Yesterday, the Sioux Falls City Council held a meeting to determine whether or not to renew Lucky Lady Casino’s alcohol license. Community members attended the meeting to voice their concerns associated with the gambling venue. But the applicant decided to withdraw its license renewal request, avoiding a potentially tense vote. However, the matter could appear on the Sioux Falls City Council’s agenda again next week.
Many Community Members are Happy with the Applicant’s Decision
Tuesday night, Sioux Falls City Council had to vote on whether to renew Lucky Lady Casino’s alcohol license. The vote was expected to be quite tense as many community members spoke out against the casino’s alcohol license renewal. But the operator asked the council to withdraw the license renewal application, and council members voted 8-0 to approve the request.
Councilor Greg Neitzert said the company that manages the casino, M.G. Oil, and its president Troy Erickson had acted in a very professional manner by withdrawing their license renewal request. Neitzert noted that the company could lose its video lottery license once its alcohol license expires on June 30. The councilor has also announced that he plans to vote against the renewal of other businesses’ alcohol licenses, including La Tapatia Mexican Store and Restaurant and Mercato.
As SuperCasinoSites reported last week, the Sioux Falls City Council deferred the approval of the casino’s alcohol license after many community members claimed that the gambling venue contributed to alcohol violations and higher crime rates. Some residents even called Lucky Lady Casino “a blight” in the Pettigrew Heights neighborhood. Several people spoke in favor of the gambling establishment, claiming that it attracts visitors to the neighborhood, boosts local businesses, and creates jobs.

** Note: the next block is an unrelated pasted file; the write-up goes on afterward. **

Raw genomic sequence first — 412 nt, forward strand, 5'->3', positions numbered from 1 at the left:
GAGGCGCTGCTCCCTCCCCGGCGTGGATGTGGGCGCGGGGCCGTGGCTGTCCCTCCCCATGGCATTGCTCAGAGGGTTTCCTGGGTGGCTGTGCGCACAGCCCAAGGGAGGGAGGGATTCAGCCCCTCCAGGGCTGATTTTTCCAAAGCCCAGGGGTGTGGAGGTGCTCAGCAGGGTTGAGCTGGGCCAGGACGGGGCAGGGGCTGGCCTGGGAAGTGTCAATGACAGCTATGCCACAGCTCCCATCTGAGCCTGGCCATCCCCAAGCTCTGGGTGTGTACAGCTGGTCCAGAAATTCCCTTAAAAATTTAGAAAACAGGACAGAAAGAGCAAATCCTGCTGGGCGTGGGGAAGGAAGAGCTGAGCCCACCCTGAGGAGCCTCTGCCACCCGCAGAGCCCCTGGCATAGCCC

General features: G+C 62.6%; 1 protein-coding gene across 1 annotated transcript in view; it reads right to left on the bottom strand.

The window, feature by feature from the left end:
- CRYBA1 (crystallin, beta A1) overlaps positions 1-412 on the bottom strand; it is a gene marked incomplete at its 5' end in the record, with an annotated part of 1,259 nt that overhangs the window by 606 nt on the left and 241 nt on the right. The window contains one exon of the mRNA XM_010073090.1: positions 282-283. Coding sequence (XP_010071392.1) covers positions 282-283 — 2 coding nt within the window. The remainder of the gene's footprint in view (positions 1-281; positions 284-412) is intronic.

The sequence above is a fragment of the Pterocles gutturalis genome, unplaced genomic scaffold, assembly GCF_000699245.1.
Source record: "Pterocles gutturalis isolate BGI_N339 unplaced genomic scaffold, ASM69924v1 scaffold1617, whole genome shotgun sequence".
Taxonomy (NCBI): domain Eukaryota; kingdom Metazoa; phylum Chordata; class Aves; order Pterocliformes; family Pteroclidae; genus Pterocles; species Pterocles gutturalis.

Why Lucky Lady Casino Gives Up on the Idea of Renewing Its Alcohol License?
The main reason why Lucky Lady Casino withdrew its license renewal request was that the company would have been unable to apply for a license for three months under state law if the council had denied its request. Now, the company can transfer its license elsewhere before it expires.
At the meeting, Erickson did not comment on the company’s decision. Pam Lacroix, the general manager of the casinos M.G. Oil owns, said that the loss of the licenses would lead to many people losing their jobs.
No representative from Legacy Development, the company that owns the property, spoke at the meeting. However, Mayor Paul TenHaken has said that Legacy Development is also responsible for what is happening at the property. Last week, he announced that he offered Legacy Development to purchase the property on behalf of the city three years ago, but his proposal was rejected.